Millington finds help elsewhere at Capitol

On January 11, 2008, in News 2008, by Mark Norris

With Ford absent, neighboring lawmakers pick up slack

By Tom Bailey Jr.,
January 11, 2008

Millington is turning to other legislators for representation in Nashville while its state senator remains absent with ill health.

“Certainly we are at a disadvantage,” Alderman Don Lowry said Thursday of Sen. Ophelia Ford’s absence.

“Good thing I have a good relationship with Sen. (Mark) Norris.”

Norris’ District 32 abuts Ford’s at the eastern edge of Millington.

Ford’s District 29 stretches north from Memphis to encompass nearly all of Millington.

“Now I can call up Miss Ophelia’s office; she’s not there. I don’t have that good feeling I get when I actually speak to the senator,” Lowry said.

Alderman Linda Carter acknowledged “it’s not good” having an absent senator, but said things could be worse.

“If (Ford) was the only one who represented us, it would probably be dire,” Carter said.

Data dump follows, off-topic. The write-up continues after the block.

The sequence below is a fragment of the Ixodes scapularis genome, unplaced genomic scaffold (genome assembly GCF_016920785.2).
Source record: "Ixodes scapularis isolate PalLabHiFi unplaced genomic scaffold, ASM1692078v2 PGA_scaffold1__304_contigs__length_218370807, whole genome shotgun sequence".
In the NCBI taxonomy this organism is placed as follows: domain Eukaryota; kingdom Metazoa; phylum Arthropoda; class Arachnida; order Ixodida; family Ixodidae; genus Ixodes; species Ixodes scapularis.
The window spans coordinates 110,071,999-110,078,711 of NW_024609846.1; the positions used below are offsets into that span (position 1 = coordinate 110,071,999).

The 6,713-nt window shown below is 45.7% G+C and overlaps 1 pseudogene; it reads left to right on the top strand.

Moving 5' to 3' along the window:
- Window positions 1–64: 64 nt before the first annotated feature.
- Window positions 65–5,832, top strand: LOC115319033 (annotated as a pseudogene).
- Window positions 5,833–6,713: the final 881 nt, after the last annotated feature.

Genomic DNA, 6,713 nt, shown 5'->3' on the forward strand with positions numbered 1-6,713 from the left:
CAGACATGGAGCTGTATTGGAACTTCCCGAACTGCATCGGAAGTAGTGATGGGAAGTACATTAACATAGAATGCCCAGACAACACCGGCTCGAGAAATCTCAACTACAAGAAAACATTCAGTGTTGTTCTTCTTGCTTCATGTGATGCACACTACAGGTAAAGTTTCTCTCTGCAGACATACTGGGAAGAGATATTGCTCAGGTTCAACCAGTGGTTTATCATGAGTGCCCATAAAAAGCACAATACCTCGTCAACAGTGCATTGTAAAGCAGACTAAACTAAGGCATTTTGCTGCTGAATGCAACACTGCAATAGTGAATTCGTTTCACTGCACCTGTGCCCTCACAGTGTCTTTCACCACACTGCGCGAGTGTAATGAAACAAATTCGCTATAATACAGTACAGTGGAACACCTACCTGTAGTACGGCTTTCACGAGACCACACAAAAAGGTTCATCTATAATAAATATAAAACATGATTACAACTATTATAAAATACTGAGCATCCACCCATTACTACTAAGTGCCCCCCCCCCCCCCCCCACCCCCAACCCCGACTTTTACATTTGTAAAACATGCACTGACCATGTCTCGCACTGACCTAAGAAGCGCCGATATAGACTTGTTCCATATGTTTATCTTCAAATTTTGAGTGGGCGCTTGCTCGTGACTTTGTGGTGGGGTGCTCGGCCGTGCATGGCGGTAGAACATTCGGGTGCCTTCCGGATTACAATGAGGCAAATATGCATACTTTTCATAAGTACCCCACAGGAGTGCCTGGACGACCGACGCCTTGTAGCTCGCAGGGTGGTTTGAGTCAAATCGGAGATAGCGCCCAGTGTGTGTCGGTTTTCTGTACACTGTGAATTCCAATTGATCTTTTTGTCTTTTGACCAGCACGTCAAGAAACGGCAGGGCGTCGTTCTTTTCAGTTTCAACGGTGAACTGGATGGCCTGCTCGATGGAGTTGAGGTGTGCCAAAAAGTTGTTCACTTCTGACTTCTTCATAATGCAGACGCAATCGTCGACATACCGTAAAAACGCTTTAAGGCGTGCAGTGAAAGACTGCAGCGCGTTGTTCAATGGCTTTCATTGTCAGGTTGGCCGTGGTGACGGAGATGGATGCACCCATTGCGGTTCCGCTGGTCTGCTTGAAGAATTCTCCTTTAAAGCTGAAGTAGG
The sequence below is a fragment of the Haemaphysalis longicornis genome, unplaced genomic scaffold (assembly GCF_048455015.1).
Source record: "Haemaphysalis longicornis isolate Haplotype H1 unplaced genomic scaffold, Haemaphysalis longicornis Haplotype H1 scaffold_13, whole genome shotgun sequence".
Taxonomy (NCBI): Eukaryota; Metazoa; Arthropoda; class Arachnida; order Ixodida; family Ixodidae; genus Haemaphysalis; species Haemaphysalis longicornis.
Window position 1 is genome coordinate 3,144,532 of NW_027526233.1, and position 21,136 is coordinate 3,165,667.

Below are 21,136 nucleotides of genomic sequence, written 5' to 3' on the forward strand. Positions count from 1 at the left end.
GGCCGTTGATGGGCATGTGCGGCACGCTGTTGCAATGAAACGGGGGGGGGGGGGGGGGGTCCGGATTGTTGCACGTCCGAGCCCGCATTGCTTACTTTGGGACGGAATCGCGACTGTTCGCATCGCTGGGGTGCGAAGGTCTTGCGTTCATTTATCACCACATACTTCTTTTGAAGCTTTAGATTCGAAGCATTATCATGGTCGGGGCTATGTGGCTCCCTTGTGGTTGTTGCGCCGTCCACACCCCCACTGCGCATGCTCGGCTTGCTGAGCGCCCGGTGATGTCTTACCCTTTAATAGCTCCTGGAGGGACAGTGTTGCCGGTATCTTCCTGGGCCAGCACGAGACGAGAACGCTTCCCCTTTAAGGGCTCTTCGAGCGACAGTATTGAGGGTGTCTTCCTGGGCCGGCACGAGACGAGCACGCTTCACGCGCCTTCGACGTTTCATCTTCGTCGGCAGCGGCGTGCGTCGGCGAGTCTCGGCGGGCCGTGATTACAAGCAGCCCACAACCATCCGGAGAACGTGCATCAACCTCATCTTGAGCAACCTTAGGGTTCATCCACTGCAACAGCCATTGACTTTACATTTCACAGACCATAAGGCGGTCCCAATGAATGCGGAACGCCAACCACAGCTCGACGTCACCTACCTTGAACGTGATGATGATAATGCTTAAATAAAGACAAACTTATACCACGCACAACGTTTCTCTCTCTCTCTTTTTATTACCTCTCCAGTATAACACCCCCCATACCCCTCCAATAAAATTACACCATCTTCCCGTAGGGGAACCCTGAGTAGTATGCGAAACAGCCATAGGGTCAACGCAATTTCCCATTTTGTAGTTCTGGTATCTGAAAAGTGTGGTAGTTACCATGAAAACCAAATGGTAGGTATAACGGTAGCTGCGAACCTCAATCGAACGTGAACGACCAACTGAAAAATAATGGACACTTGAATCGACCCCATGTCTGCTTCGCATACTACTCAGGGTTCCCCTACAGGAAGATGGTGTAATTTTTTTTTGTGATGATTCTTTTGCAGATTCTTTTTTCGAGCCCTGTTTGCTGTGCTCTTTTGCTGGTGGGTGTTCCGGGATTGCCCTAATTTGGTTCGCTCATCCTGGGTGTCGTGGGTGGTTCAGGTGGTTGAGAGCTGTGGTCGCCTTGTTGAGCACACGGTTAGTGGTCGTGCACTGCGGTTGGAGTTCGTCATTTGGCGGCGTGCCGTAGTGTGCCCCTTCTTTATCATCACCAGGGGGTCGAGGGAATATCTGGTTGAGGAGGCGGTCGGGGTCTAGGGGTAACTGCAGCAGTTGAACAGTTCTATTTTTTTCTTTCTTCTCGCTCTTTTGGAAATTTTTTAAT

“Thankfully, Sen. Norris and Rep. (Barbara) Cooper and Rep. Ron Lollar … have picked up the slack and done the things.”

Cooper’s District 86 covers the west side of Millington and Lollar’s District 99 catches part of the east side.

Opinions vary on how much Ford’s absence affects the city’s effort to extend Veterans Parkway for access through West Tennessee Regional Business Center.

Millington needs the state to build the $14 million, 1.7-mile extension that includes a railroad overpass.

Much is at stake. The city is courting the Mid-South Fair, which won’t move to Millington unless the parkway is extended.

A proactive senator could bring attention to Veterans Parkway anytime appropriation or road issues surface in the General Assembly, said Larry Jackson, chairman of the Millington Industrial Development Board.

Each senator and representative distributes $100,000 “community enhancement grants” within their respective districts each year.

No word has come from Ford’s office as to how her allotment will be parceled out. But Lollar announced last week that he’s steering $20,000 of his grant to an after-school program in Millington.

Lowry said he’s long felt it’s important for the city to build relationships with legislators even if they aren’t elected by Millington voters.

“You’ve got to work on relationship with a bunch of those guys,” he said.

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